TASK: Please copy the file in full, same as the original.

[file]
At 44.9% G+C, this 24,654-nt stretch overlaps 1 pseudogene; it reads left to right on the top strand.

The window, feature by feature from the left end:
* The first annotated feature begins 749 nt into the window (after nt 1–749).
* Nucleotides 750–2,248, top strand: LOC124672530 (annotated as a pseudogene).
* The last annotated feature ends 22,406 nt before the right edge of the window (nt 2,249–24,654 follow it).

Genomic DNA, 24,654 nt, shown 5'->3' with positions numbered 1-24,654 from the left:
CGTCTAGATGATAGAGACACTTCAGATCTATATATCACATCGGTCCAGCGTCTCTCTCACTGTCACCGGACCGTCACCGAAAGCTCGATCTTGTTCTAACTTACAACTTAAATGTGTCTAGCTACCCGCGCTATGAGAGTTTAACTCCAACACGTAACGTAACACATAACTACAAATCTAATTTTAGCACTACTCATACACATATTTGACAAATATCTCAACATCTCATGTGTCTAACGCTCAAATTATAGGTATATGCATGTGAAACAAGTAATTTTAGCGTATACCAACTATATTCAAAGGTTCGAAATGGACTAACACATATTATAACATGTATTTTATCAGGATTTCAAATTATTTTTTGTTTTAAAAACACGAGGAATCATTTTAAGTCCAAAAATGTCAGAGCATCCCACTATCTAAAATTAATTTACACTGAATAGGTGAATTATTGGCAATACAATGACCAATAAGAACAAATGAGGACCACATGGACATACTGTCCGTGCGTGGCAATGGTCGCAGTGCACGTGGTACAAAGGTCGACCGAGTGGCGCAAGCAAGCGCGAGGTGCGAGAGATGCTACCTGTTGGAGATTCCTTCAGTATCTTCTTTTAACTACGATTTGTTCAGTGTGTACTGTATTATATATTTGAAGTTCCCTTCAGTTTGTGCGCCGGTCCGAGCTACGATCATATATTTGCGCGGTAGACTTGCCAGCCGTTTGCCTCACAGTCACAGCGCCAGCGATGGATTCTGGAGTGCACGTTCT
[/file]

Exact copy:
At 44.9% G+C, this 24,654-nt stretch overlaps 1 pseudogene; it reads left to right on the top strand.

The window, feature by feature from the left end:
* The first annotated feature begins 749 nt into the window (after nt 1–749).
* Nucleotides 750–2,248, top strand: LOC124672530 (annotated as a pseudogene).
* The last annotated feature ends 22,406 nt before the right edge of the window (nt 2,249–24,654 follow it).

Genomic DNA, 24,654 nt, shown 5'->3' with positions numbered 1-24,654 from the left:
CGTCTAGATGATAGAGACACTTCAGATCTATATATCACATCGGTCCAGCGTCTCTCTCACTGTCACCGGACCGTCACCGAAAGCTCGATCTTGTTCTAACTTACAACTTAAATGTGTCTAGCTACCCGCGCTATGAGAGTTTAACTCCAACACGTAACGTAACACATAACTACAAATCTAATTTTAGCACTACTCATACACATATTTGACAAATATCTCAACATCTCATGTGTCTAACGCTCAAATTATAGGTATATGCATGTGAAACAAGTAATTTTAGCGTATACCAACTATATTCAAAGGTTCGAAATGGACTAACACATATTATAACATGTATTTTATCAGGATTTCAAATTATTTTTTGTTTTAAAAACACGAGGAATCATTTTAAGTCCAAAAATGTCAGAGCATCCCACTATCTAAAATTAATTTACACTGAATAGGTGAATTATTGGCAATACAATGACCAATAAGAACAAATGAGGACCACATGGACATACTGTCCGTGCGTGGCAATGGTCGCAGTGCACGTGGTACAAAGGTCGACCGAGTGGCGCAAGCAAGCGCGAGGTGCGAGAGATGCTACCTGTTGGAGATTCCTTCAGTATCTTCTTTTAACTACGATTTGTTCAGTGTGTACTGTATTATATATTTGAAGTTCCCTTCAGTTTGTGCGCCGGTCCGAGCTACGATCATATATTTGCGCGGTAGACTTGCCAGCCGTTTGCCTCACAGTCACAGCGCCAGCGATGGATTCTGGAGTGCACGTTCT